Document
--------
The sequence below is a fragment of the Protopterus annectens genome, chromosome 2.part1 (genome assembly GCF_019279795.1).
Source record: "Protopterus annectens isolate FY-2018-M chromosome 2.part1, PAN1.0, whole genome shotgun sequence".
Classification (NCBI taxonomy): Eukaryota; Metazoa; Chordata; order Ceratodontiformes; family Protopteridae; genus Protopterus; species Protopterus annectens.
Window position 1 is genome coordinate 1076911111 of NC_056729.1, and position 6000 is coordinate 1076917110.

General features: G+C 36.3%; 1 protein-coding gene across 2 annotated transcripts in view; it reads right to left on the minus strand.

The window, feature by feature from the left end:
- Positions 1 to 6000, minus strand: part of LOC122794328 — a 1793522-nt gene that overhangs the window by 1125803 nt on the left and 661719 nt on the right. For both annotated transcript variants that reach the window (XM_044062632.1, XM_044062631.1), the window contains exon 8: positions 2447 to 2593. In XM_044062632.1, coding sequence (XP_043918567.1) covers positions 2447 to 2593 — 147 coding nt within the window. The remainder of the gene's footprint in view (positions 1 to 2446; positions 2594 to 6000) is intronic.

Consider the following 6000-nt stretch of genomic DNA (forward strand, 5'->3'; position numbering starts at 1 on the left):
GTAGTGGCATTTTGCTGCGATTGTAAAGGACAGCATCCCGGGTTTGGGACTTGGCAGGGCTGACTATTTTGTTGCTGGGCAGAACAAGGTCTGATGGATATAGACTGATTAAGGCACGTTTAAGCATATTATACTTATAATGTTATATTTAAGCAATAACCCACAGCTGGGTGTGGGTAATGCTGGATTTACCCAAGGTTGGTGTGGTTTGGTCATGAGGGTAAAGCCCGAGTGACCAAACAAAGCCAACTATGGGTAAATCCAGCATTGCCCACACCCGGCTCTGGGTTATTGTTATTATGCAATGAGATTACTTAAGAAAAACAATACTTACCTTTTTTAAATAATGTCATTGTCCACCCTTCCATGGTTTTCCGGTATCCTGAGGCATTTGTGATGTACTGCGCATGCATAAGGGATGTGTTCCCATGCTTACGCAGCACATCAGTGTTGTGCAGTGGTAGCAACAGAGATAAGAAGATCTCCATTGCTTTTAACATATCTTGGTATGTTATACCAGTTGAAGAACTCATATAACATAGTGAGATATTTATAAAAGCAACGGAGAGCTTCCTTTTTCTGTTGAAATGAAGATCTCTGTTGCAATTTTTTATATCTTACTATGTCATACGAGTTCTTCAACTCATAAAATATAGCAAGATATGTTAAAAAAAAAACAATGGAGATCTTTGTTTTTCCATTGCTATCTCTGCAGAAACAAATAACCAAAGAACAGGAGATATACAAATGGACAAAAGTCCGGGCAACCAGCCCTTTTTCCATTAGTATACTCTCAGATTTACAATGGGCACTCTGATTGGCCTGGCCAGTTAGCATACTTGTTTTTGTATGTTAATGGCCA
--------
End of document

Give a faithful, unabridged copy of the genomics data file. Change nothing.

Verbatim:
The sequence below is a fragment of the Protopterus annectens genome, chromosome 2.part1 (genome assembly GCF_019279795.1).
Source record: "Protopterus annectens isolate FY-2018-M chromosome 2.part1, PAN1.0, whole genome shotgun sequence".
Classification (NCBI taxonomy): Eukaryota; Metazoa; Chordata; order Ceratodontiformes; family Protopteridae; genus Protopterus; species Protopterus annectens.
Window position 1 is genome coordinate 1076911111 of NC_056729.1, and position 6000 is coordinate 1076917110.

General features: G+C 36.3%; 1 protein-coding gene across 2 annotated transcripts in view; it reads right to left on the minus strand.

The window, feature by feature from the left end:
- Positions 1 to 6000, minus strand: part of LOC122794328 — a 1793522-nt gene that overhangs the window by 1125803 nt on the left and 661719 nt on the right. For both annotated transcript variants that reach the window (XM_044062632.1, XM_044062631.1), the window contains exon 8: positions 2447 to 2593. In XM_044062632.1, coding sequence (XP_043918567.1) covers positions 2447 to 2593 — 147 coding nt within the window. The remainder of the gene's footprint in view (positions 1 to 2446; positions 2594 to 6000) is intronic.

Consider the following 6000-nt stretch of genomic DNA (forward strand, 5'->3'; position numbering starts at 1 on the left):
GTAGTGGCATTTTGCTGCGATTGTAAAGGACAGCATCCCGGGTTTGGGACTTGGCAGGGCTGACTATTTTGTTGCTGGGCAGAACAAGGTCTGATGGATATAGACTGATTAAGGCACGTTTAAGCATATTATACTTATAATGTTATATTTAAGCAATAACCCACAGCTGGGTGTGGGTAATGCTGGATTTACCCAAGGTTGGTGTGGTTTGGTCATGAGGGTAAAGCCCGAGTGACCAAACAAAGCCAACTATGGGTAAATCCAGCATTGCCCACACCCGGCTCTGGGTTATTGTTATTATGCAATGAGATTACTTAAGAAAAACAATACTTACCTTTTTTAAATAATGTCATTGTCCACCCTTCCATGGTTTTCCGGTATCCTGAGGCATTTGTGATGTACTGCGCATGCATAAGGGATGTGTTCCCATGCTTACGCAGCACATCAGTGTTGTGCAGTGGTAGCAACAGAGATAAGAAGATCTCCATTGCTTTTAACATATCTTGGTATGTTATACCAGTTGAAGAACTCATATAACATAGTGAGATATTTATAAAAGCAACGGAGAGCTTCCTTTTTCTGTTGAAATGAAGATCTCTGTTGCAATTTTTTATATCTTACTATGTCATACGAGTTCTTCAACTCATAAAATATAGCAAGATATGTTAAAAAAAAAACAATGGAGATCTTTGTTTTTCCATTGCTATCTCTGCAGAAACAAATAACCAAAGAACAGGAGATATACAAATGGACAAAAGTCCGGGCAACCAGCCCTTTTTCCATTAGTATACTCTCAGATTTACAATGGGCACTCTGATTGGCCTGGCCAGTTAGCATACTTGTTTTTGTATGTTAATGGCCA